Michael E. DeBakey VA Medical Center - Houston, Texas
Houston VA PA to deploy to fight COVID-19
For Army reservist and Houston VAMC physician assistant Deborah Blackshire, life is a balancing act as she ramps up to deploy to a field hospital to help fight the Coronavirus.
The Chicago native and mother of three began her career immediately after high school by attending the Practical Nurse course through the Army Reserves. She cut her teeth in nursing at the VA Medical Center in San Antonio before joining the Houston VA in 2008.
“I loved it,” said Blackshire, who spent 12 years as a nurse. “I wanted to go further and further in the medical field so I ended up becoming a physician assistant in 2002. But being a nurse was very rewarding. It was amazing.”
Being a PA for 17 years has allowed her to gain experience in many different areas, such as internal medicine, pediatrics, general surgery, and congenital heart surgery. She currently works in mental health and general medicine on an Assertive Community Treatment team with Health Care for Homeless Veterans.
“The homeless population has a unique set of needs and it can be difficult for them to seek care,” she said. “Our team has been able to help a lot of these Veterans remain healthy and functioning in society—Veterans who otherwise would have been lost to schizophrenia and things like that.”
It’s now time for a different challenge as the newly-pinned Army major will help lead a field hospital in an undisclosed area for an undisclosed time period.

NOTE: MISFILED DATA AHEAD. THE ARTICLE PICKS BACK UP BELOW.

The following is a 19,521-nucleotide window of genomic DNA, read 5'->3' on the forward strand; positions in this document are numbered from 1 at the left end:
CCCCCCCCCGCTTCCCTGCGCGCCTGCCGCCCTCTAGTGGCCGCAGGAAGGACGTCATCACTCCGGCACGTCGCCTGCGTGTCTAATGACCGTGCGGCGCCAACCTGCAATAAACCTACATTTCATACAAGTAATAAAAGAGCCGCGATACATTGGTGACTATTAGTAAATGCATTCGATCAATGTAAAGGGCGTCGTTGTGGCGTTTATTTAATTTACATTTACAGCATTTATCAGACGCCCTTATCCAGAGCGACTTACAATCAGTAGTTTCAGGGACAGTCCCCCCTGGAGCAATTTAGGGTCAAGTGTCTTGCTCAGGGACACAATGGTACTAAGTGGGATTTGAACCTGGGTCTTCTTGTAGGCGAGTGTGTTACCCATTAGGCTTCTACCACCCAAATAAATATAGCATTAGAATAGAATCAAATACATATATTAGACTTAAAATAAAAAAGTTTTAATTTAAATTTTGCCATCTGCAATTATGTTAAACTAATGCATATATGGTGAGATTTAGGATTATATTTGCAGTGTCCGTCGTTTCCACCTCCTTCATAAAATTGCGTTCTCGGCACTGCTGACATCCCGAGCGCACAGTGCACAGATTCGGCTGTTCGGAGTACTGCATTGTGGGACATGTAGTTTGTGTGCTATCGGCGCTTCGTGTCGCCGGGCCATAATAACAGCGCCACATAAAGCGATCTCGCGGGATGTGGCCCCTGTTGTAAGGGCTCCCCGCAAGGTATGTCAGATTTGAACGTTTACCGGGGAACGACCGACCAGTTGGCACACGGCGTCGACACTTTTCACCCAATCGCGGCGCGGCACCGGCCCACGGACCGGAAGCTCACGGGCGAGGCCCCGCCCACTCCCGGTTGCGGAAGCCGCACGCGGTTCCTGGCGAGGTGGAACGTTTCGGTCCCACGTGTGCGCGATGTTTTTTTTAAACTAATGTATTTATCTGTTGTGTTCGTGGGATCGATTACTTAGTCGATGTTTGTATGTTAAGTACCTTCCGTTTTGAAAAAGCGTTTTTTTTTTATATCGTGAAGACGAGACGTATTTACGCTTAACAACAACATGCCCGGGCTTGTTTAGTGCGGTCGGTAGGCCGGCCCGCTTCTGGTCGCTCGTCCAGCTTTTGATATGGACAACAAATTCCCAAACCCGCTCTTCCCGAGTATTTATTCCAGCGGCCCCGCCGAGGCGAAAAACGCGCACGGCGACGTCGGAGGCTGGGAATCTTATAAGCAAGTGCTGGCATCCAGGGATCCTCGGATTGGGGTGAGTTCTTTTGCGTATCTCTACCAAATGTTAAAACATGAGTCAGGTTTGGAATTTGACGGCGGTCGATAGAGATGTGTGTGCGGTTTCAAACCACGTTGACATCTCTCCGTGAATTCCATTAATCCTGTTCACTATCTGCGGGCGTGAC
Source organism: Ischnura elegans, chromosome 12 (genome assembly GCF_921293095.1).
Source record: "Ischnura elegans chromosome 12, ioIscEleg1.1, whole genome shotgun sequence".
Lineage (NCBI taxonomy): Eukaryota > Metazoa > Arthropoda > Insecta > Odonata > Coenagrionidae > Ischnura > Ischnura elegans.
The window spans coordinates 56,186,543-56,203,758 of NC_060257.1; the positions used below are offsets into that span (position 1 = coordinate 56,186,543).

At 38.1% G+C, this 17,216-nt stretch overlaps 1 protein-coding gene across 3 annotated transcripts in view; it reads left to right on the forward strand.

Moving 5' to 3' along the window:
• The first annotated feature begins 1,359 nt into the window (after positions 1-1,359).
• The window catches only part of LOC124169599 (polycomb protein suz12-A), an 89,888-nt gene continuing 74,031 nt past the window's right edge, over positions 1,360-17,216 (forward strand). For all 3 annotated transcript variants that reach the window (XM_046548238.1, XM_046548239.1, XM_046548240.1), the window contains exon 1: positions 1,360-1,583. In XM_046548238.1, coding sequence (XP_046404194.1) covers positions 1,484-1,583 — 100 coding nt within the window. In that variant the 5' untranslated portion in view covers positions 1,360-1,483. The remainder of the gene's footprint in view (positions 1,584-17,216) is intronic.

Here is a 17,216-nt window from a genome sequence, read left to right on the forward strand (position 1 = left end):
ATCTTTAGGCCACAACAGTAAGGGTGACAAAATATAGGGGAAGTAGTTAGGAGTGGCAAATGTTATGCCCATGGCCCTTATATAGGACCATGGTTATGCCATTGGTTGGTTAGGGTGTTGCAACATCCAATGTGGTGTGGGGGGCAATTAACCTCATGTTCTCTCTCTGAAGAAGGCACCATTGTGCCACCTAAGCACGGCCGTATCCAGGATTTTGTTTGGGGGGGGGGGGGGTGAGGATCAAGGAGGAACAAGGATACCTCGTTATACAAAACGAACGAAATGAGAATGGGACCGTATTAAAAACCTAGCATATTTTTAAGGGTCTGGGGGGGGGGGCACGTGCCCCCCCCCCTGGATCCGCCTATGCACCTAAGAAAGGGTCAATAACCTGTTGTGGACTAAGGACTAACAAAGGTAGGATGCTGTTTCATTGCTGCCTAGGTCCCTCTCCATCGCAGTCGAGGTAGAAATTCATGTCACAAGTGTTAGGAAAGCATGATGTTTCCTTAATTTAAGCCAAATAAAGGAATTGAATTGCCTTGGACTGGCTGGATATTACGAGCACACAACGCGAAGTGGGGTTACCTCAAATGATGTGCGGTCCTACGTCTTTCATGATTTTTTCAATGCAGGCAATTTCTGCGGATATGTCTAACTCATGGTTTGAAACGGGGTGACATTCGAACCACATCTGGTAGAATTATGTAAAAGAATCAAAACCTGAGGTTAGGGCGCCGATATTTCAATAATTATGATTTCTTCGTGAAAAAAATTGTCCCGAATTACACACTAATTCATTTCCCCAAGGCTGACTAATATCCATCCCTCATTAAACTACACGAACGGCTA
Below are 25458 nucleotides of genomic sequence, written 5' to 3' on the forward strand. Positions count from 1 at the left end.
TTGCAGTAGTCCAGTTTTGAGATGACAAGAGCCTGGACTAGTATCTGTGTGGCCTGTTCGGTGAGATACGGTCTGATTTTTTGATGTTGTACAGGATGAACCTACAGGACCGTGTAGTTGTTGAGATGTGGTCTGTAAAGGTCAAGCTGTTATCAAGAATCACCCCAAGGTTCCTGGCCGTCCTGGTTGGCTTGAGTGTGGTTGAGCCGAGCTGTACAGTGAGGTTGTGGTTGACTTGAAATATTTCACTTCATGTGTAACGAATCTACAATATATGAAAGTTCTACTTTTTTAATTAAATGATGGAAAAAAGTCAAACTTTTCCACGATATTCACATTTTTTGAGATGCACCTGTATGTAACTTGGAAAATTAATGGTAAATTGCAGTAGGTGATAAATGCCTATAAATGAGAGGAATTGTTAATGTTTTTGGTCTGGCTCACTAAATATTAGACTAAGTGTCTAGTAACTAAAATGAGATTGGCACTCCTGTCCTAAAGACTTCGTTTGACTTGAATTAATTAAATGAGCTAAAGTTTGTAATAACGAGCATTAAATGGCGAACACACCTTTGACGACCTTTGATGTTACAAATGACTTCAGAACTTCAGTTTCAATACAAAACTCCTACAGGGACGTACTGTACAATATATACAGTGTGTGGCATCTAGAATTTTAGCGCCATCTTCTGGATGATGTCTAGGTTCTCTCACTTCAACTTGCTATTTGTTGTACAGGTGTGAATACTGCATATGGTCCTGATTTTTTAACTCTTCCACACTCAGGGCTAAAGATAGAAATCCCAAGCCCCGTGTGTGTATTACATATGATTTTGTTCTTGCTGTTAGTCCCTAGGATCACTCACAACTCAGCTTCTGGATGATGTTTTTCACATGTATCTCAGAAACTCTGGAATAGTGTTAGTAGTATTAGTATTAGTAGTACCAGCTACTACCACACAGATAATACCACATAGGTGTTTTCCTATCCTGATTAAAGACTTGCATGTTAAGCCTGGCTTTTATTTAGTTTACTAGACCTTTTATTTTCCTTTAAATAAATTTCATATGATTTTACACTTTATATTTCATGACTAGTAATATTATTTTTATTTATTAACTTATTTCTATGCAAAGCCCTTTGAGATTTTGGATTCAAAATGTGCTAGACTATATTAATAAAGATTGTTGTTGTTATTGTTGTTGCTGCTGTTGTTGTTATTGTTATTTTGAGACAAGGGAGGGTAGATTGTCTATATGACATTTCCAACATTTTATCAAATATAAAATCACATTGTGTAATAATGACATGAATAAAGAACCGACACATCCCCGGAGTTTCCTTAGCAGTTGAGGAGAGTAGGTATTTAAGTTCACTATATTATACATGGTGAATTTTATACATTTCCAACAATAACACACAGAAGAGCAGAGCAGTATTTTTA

“It’s probably going to be one of these major urban areas that’s having a hard time with the numbers,” she said. “The Army is setting up field hospitals across the country, so I’ll be going to support one of them.”
Deploying is what she signed up for—it comes with the territory. She’s happy to do it, but at the same time is nervous about leaving her children.
“Typically, when you are deployed overseas you aren’t fighting a war on the home front at the same time,” said Blackshire. “Now home needs protecting and that is my only apprehension. I’ve been in the medical field 30 years, am well trained and feel very prepared for that fight … just a little nervous about leaving the kids, especially my 7-year old daughter whose birthday is next month.”
As is the case for everyone, the COVID-19 impact can be felt both personally and professionally for Blackshire. Gone are her at-home visits with her at-risk for homelessness Veterans. Her visits now happen over the phone.
“Part of the exam is visual and that has been a huge adjustment for me,” she said.
Since getting word of her upcoming deployment, Blackshire has burned the candle at both ends, averaging about three hours of sleep per night.
“I’m either writing patient notes for the VA, ordering supplies for the kids, or getting my military gear together,” she said. “Something is always popping up that I have to adjust fire for, but once I know home is good and that my Veterans are taken care of, then I can go out there and effectively do my job on deployment.”